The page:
May 12, 2005
“You hold it like this, supported by the middle finger, between the thumb and the index finger,” he said.
I copied the curl of his fingers around the flat, circular, smooth stone, trapping it in my grip.
“Now, spin the stone while releasing it, like this,” he said, and released the stone.
His stone went click, click, click, jumping on the water. It skipped seven times before drowning finally.
But when I released my stone, spinning it as much as I could, it went WHOOSH into the water. Dead.
“Now that’s called a submarine,” he said. “You don’t throw it like that. You ought to keep it low, like this,” he said, and threw another one. Six skips.
I tried again. Two skips.
“Well, it should make an angle of about twenty degrees when it hits the water,” he said, and let out a breath.
Now that was some sensible way of teaching. My stone skipped five times.
“You scientific brain, you need to breed some intuition, some way of relating to things and actions based on how you feel you should relate to them, without setting down the rules and laws of the interaction beforehand. You’ll realize how much more you would learn,” he said.
Sometimes, I see your smile on strange faces. I recognize the way the lips, full and able, reach out to the cheeks, and stay there for a second, in a deep, knowing bond. I get so caught up in the smile that I register the face only a little later and by that time, whoever’s face it is, stops smiling and starts looking at me with a mixture of confusion and concern. The confusion needs no explanation. The concern probably springs out of how I look when I register the face.
Then I try to smile apologetically, as a person who mistakes somebody for somebody else would, but I realize that the concern on the stranger’s face just grows larger, probably because my face doesn’t do a good job of putting up a show. I feel my neck getting warm and the lump rising in my throat. I turn around and rush away.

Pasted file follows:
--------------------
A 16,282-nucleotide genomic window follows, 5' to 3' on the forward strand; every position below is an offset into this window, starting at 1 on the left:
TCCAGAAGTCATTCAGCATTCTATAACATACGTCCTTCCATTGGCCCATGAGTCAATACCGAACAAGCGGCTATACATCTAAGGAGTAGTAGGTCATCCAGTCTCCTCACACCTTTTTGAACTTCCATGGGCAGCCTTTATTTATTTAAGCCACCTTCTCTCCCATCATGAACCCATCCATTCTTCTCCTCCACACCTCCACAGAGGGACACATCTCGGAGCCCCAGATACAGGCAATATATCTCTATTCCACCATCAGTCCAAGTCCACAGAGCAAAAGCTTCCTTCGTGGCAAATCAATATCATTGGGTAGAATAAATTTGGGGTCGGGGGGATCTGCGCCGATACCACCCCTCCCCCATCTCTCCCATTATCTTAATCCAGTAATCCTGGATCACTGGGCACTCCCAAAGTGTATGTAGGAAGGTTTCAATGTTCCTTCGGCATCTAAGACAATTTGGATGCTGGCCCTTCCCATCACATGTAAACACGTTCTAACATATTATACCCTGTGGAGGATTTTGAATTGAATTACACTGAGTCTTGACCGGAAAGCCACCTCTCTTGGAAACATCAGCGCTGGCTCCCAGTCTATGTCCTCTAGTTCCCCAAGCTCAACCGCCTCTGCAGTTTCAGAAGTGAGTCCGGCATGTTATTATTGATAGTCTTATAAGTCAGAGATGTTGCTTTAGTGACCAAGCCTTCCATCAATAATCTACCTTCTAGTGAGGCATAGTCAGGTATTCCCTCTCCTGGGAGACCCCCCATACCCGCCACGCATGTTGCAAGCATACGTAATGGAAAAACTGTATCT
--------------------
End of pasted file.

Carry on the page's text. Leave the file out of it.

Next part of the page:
You don’t know this, of course, but I was around when they declared you dead.
You’d never let me near you in any of the ITP spells. So when your parents came out to make arrangements, and I entered the room, I didn’t know what to expect.
Slowly, I lifted my hand to remove the cloth from your face, fearing that there would be red spots all over you, spots that you’d never let me see in the three years we’d known each other.
I shut my eyes, removed the cloth in one stroke, and opened them back again. And honey, there wasn’t a spec on your face. It’s so indescribably strange, but the fact that I didn’t have to see you like you’d never wanted to be seen, came like a sharp streak of light in the dark realm of my pain. I remember the relief at seeing how good you looked, and the uncontrollable sobs that followed, when I realized that it seemed as if you’d shaved just the previous evening.
I bent down and kissed you, and felt your lips one last time. The next I remember thinking anything was when I heard footsteps approaching. That was when I wiped my warm tears from your cold face.
Sometimes I think that my life would have been so much easier with you around. Now I have to figure everything out for myself. But you know, I’ve not been a submarine. Had you been here, you would have taken some pride in that.
I think, the day you died and I came to your room, I established a resigned understanding with death. Since then, while I know that the faceoff waits somewhere out there, I skip as a stone in an ocean, and defy the laws in that the successive skips aren’t smaller. Here’s to you, and to all the time we spent together.
©Rasagya Kabra, December 24, 2011